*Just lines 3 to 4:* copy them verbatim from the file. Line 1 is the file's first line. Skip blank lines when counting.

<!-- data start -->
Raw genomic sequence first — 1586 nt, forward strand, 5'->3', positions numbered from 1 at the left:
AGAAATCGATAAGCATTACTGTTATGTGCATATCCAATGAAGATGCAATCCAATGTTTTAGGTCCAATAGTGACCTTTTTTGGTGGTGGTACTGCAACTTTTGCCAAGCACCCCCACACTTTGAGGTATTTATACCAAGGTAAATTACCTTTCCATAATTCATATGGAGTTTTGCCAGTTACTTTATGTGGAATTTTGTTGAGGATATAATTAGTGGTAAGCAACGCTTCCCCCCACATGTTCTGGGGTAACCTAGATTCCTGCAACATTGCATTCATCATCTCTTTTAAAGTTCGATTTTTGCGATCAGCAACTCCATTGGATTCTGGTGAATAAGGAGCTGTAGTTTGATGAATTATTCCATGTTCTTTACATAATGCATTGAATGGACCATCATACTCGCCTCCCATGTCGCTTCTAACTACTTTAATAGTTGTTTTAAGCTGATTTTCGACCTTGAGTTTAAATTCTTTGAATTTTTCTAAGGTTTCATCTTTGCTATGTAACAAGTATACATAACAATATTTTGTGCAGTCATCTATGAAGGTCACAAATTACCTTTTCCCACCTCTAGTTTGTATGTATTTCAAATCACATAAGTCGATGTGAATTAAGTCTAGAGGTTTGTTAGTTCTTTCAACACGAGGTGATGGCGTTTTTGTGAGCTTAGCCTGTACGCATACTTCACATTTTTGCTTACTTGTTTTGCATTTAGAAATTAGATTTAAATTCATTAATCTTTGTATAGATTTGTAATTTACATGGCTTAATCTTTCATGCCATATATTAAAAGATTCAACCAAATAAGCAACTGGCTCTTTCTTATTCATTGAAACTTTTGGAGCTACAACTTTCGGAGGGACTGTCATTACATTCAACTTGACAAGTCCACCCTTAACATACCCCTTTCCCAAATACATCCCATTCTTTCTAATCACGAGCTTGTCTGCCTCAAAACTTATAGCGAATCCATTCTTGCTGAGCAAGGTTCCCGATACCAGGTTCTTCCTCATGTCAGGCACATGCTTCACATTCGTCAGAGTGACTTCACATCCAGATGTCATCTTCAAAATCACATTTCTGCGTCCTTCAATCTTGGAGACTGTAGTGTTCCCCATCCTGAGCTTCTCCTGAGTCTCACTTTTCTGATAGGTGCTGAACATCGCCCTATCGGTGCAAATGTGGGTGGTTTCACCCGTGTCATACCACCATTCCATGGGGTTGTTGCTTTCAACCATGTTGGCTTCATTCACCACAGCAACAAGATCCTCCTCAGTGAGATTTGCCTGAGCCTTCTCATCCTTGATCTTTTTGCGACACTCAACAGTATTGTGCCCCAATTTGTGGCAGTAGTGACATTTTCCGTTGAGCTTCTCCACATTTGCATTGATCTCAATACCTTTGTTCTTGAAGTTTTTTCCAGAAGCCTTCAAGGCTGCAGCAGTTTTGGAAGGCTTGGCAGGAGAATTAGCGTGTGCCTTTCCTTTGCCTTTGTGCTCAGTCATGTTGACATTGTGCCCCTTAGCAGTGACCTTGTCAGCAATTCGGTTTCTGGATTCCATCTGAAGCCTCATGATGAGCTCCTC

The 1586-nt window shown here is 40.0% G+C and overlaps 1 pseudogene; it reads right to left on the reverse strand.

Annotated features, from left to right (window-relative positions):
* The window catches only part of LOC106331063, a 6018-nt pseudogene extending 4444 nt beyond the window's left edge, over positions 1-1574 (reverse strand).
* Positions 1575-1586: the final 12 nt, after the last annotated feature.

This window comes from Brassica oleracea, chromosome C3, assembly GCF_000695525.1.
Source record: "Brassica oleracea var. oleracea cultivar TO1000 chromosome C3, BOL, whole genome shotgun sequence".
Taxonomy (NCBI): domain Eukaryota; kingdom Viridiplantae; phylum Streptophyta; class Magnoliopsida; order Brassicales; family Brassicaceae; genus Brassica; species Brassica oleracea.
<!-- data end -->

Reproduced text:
The 1586-nt window shown here is 40.0% G+C and overlaps 1 pseudogene; it reads right to left on the reverse strand.

Annotated features, from left to right (window-relative positions):